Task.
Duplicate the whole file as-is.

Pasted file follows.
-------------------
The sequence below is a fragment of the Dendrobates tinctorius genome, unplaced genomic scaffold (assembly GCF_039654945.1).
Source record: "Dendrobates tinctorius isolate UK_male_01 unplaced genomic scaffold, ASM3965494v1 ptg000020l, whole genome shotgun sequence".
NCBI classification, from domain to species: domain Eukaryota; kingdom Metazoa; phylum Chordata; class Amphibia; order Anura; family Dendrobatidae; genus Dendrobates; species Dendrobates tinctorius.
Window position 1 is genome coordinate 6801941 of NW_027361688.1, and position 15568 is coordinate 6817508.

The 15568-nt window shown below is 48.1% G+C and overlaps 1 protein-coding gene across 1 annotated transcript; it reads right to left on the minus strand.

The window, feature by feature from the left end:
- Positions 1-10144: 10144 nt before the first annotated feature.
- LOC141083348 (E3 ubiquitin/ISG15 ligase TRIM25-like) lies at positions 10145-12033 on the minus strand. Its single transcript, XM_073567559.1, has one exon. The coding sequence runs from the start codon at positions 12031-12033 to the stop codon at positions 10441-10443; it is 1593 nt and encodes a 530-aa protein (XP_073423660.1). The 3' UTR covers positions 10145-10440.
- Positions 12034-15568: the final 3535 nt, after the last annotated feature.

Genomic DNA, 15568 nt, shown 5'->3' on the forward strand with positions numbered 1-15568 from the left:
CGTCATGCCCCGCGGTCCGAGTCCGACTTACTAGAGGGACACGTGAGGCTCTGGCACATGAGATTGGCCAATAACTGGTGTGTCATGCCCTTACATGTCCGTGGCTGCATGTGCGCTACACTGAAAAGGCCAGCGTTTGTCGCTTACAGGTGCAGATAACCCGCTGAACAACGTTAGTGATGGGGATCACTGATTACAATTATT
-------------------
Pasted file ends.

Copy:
The sequence below is a fragment of the Dendrobates tinctorius genome, unplaced genomic scaffold (assembly GCF_039654945.1).
Source record: "Dendrobates tinctorius isolate UK_male_01 unplaced genomic scaffold, ASM3965494v1 ptg000020l, whole genome shotgun sequence".
NCBI classification, from domain to species: domain Eukaryota; kingdom Metazoa; phylum Chordata; class Amphibia; order Anura; family Dendrobatidae; genus Dendrobates; species Dendrobates tinctorius.
Window position 1 is genome coordinate 6801941 of NW_027361688.1, and position 15568 is coordinate 6817508.

The 15568-nt window shown below is 48.1% G+C and overlaps 1 protein-coding gene across 1 annotated transcript; it reads right to left on the minus strand.

The window, feature by feature from the left end:
- Positions 1-10144: 10144 nt before the first annotated feature.
- LOC141083348 (E3 ubiquitin/ISG15 ligase TRIM25-like) lies at positions 10145-12033 on the minus strand. Its single transcript, XM_073567559.1, has one exon. The coding sequence runs from the start codon at positions 12031-12033 to the stop codon at positions 10441-10443; it is 1593 nt and encodes a 530-aa protein (XP_073423660.1). The 3' UTR covers positions 10145-10440.
- Positions 12034-15568: the final 3535 nt, after the last annotated feature.

Genomic DNA, 15568 nt, shown 5'->3' on the forward strand with positions numbered 1-15568 from the left:
CGTCATGCCCCGCGGTCCGAGTCCGACTTACTAGAGGGACACGTGAGGCTCTGGCACATGAGATTGGCCAATAACTGGTGTGTCATGCCCTTACATGTCCGTGGCTGCATGTGCGCTACACTGAAAAGGCCAGCGTTTGTCGCTTACAGGTGCAGATAACCCGCTGAACAACGTTAGTGATGGGGATCACTGATTACAATTATT